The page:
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Co-op Dairies

by Dick Berry

I left School in 1944, I wanted to be a cabinetmaker, but there wasn't any jobs in that line. So, an acquaintance of my dad's, Arthur Barker, who worked for the Co-op milk got me a job on the milk. My first day there I went out with Arthur and his milk lad Ronnie Mort, their round was up Darcy Lever. On my second day, I had to go out with Johnny Quinlan on a Dandy. A Dandy was a pushcart with racks on where the milk bottles were slotted in.

We started at the bottom of Bridge Street at the Co-op bows street, left the dandy there after filling our hand-bottled carriers, and went off delivering our milk. When we had finished that part we had to push the Dandy up Bridge Street, to St George's Road and deliver in Bath Street, Palace Street, Duke Street, and Poole Street. We carried on up St George's Road to Back Lane in to Back Clarence Street, to Poole Street and then Church Street. From Church Street, we went back to the Dairy to unload the empties, and restock for the second half of the round, which was the full length of Clarence Street and Lyndhurst Street then back to the dairy to unload. That was the round finished except for the kit milk which we had to deliver to the Co-op shops in the town, like the bank in Bow Street and the power plant at the side of the Bank. We also went to the restaurant of the Co-op store in Knowsley Street, there they always had whatever milk was left in the kit and they always treated me to toasted tea-cakes and a mug of tea, I had to leave the empty kit there, so that I could go home. The kit would be picked up by wagon and taken back to the dairy.

After a few days, I started to do the kit milk on my own, so that Johnny could go home because he lived up Tonge Moor But I had to pass the shops anyway when I was going to catch the Deane Tram. My wage was 32/- a week (£1.60).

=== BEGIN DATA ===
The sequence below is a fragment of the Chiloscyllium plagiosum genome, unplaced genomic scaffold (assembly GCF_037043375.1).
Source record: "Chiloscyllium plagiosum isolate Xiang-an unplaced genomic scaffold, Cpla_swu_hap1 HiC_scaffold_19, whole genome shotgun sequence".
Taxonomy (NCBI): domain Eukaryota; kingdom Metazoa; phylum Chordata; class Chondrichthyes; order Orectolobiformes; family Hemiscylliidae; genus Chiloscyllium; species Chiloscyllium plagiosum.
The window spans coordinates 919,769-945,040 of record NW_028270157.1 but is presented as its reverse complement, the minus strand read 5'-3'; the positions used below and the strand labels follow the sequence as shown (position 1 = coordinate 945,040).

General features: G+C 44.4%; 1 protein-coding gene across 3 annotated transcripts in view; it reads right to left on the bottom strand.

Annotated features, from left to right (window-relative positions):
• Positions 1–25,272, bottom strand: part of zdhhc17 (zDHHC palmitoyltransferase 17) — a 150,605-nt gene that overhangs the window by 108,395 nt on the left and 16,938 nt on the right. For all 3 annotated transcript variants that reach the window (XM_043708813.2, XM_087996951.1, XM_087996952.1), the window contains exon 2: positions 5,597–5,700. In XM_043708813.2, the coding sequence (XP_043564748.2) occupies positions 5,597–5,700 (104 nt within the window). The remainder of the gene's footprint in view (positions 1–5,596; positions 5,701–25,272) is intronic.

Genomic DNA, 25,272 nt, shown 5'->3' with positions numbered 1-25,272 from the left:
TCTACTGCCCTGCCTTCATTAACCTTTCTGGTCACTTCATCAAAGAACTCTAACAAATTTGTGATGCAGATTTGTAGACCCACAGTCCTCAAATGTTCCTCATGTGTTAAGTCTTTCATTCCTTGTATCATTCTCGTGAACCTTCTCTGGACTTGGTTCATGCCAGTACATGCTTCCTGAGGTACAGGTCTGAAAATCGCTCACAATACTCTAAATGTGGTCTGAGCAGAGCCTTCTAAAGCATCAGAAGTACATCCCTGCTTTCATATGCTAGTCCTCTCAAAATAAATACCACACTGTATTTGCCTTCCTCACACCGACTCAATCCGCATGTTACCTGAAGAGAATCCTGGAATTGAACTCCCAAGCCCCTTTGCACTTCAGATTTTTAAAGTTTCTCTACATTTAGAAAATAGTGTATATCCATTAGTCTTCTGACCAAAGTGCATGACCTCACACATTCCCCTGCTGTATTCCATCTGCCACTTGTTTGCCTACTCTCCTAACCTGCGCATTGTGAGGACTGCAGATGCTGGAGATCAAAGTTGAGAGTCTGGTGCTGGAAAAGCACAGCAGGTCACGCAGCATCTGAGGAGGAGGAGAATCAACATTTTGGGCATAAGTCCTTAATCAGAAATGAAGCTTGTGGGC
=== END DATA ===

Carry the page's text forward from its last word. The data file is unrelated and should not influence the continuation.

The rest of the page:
I had been with Johnny a few Months When he got his Army call up Papers, so a man out of the dairy called Ronnie Carter came on the round and I worked with him for a few weeks before I was sent on a horse and cart with George Davis who's lad had taken Ronnie's place in the dairy. George lived near the top of High Street When we started the round in the morning we came out of the dairy and went up Charles Street which was facing the Dairy gates. Along Hulme Street into Deane Street, then Cross Street, delivering milk all the way. Then we cut through into Turton Street and Knowsleys' mill canteen. From there we came to the bottom of Turton Street, and into the bottom of Waterloo Street, cut into Derbyshire Street and carried on into George Arthur Street. Part way up George Arthur Street was a Pig bin and while we were delivering our milk Jerry, our horse would go to the Pig bin take the lid off and help himself to bread crust he found there.

Near the top end of the street, a lady always came to the door with bread crust for Jerry, But if she wasn't quick enough Jerry would press down the latch with his nose and pushed the door open with his head.

By now the cart was more or less empty, and we went back to the dairy to unload the empties and reload with more milk, and headed off up Kay Street for the second part of the round, Which was up Blackburn Road, round 'Back' o'th Bank Area.

Saturday was our checking day. Collecting money and giving out the checks, and particular Saturday we had a different horse because it was Jerry's rest day, And the horse, we had normally worked on Albert Pasquills round and was used to finishing at the same time as the mill buzzer sounded at mid day. (in those days the mills always worked on Saturday mornings). We were collecting money, probably in someone's house when the buzzer sounded. We came out to find horse and cart had gone, he had taken himself back to the dairy and George had to run all the way back to bring him out again, so we were very much later finishing that day.

In the winter, I can remember trying to walk down Chalfont Street in the snow, and looking as if I was on stilts with the compacted snow on the bottom of my clogs. I had to keep stopping to kick the snow pads off. The horse had special studs screwed into his shoes, so that he could keep his footing on the ice. When we had finished our round and got back to the dairy, we unloaded the empties, and if we had any broken full ones we had to book them in or else we would have been charged for them. The horse was taken out of the shafts and George would take him across to the stables, were he would groom and feed him. My job was to take the horse blanket to the drying room and hang it up.

The smell in there would bring tears to your eyes. When we were wet through and cold we used to hang about in there but we couldn't stand it for long, the smell took your breath away. I enjoyed my time with the Co-op milk but it was a cruel job in the Winter.